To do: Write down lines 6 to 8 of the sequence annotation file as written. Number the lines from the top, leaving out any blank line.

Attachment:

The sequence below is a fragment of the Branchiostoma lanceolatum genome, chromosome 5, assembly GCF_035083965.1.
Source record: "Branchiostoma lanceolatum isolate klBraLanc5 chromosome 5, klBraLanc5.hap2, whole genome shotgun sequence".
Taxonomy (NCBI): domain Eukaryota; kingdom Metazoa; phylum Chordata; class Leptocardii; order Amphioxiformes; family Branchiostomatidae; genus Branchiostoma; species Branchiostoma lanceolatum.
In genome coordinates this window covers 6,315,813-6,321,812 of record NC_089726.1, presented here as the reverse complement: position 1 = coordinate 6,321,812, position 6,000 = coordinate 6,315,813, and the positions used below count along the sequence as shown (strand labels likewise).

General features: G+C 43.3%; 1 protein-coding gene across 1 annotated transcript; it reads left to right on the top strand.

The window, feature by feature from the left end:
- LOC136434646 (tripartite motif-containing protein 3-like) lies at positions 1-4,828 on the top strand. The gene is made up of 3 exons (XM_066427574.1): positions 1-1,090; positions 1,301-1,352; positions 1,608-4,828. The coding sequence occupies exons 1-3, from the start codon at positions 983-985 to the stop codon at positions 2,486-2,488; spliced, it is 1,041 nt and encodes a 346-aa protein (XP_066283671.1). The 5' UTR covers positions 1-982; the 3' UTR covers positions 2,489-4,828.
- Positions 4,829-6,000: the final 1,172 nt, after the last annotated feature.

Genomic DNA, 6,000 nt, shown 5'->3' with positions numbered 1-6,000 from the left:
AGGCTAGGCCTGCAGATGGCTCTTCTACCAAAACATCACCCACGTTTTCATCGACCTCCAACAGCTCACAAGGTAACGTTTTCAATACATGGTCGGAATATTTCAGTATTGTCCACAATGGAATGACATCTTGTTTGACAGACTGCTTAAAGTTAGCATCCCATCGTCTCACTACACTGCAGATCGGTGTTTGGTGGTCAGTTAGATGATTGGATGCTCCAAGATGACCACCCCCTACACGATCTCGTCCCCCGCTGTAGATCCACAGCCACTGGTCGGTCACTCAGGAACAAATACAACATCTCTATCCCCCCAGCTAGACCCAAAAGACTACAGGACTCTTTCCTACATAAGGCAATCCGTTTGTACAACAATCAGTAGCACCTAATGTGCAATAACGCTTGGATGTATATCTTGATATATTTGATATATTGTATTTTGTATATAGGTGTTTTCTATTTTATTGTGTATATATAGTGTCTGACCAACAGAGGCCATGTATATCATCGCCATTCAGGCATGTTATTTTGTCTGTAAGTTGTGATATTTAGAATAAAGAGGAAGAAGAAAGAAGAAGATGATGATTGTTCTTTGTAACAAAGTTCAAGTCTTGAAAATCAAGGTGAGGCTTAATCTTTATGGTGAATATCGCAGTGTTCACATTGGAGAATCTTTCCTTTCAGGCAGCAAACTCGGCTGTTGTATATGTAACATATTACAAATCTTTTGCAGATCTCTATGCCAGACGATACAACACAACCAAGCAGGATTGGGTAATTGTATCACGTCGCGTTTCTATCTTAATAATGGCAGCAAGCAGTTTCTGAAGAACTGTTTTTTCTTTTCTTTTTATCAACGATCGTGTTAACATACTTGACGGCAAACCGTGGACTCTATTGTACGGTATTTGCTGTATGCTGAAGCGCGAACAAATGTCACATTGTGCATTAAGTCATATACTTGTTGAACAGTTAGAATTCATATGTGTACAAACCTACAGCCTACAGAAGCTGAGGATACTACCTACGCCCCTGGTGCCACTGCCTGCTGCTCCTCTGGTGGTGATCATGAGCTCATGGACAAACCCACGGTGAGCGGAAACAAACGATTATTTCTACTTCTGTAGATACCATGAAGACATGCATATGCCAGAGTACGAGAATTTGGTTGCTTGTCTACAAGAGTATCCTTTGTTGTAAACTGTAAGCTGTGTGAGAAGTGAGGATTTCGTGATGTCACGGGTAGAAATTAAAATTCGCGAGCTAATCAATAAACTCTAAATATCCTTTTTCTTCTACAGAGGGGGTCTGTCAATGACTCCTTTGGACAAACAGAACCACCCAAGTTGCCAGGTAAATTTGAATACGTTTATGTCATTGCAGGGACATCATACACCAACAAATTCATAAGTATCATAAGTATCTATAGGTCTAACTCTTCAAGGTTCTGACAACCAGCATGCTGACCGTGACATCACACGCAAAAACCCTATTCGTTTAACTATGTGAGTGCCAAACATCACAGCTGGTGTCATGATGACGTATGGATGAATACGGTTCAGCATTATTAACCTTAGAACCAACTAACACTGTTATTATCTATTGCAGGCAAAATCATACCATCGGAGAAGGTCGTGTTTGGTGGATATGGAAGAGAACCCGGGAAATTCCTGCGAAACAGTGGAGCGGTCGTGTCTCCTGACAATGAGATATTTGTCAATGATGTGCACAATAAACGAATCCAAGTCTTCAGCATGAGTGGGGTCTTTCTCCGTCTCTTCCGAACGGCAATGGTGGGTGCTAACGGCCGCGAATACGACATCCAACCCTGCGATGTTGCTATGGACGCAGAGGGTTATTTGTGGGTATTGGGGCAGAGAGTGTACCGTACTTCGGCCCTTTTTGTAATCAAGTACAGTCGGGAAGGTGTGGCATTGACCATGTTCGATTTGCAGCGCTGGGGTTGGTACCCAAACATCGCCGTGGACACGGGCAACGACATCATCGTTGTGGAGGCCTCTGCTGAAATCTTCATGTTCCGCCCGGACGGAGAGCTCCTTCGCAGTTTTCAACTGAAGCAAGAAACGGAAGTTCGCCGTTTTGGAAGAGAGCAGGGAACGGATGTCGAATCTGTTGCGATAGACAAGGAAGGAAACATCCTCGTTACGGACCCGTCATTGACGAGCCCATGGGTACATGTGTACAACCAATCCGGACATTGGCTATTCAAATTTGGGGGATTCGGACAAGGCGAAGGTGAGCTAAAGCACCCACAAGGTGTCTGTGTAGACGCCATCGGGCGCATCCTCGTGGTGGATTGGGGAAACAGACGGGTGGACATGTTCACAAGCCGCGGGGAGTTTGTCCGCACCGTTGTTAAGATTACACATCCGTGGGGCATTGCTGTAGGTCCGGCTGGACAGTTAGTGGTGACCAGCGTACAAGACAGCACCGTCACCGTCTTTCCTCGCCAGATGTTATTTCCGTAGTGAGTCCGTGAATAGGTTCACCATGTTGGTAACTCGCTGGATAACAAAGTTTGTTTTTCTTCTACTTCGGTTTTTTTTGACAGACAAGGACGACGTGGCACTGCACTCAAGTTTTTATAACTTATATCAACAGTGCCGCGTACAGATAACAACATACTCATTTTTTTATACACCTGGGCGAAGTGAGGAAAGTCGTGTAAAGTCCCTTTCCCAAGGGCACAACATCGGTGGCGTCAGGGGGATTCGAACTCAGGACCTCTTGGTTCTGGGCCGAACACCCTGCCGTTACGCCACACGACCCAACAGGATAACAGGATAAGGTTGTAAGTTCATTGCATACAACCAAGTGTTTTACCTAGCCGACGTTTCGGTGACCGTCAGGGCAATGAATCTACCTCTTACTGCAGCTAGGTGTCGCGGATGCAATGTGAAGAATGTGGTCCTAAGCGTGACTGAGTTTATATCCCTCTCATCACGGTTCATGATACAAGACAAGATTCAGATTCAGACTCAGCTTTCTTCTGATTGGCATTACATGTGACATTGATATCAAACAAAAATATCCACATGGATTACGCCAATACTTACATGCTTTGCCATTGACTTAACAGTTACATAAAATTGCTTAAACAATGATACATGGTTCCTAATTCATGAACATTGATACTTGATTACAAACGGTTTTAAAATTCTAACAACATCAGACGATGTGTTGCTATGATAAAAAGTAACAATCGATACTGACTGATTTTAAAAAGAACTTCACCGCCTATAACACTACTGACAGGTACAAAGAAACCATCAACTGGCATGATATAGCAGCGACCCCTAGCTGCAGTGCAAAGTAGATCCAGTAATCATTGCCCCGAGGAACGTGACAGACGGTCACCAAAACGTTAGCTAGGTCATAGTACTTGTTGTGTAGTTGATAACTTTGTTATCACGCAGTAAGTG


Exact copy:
The window, feature by feature from the left end:
- LOC136434646 (tripartite motif-containing protein 3-like) lies at positions 1-4,828 on the top strand. The gene is made up of 3 exons (XM_066427574.1): positions 1-1,090; positions 1,301-1,352; positions 1,608-4,828. The coding sequence occupies exons 1-3, from the start codon at positions 983-985 to the stop codon at positions 2,486-2,488; spliced, it is 1,041 nt and encodes a 346-aa protein (XP_066283671.1). The 5' UTR covers positions 1-982; the 3' UTR covers positions 2,489-4,828.
- Positions 4,829-6,000: the final 1,172 nt, after the last annotated feature.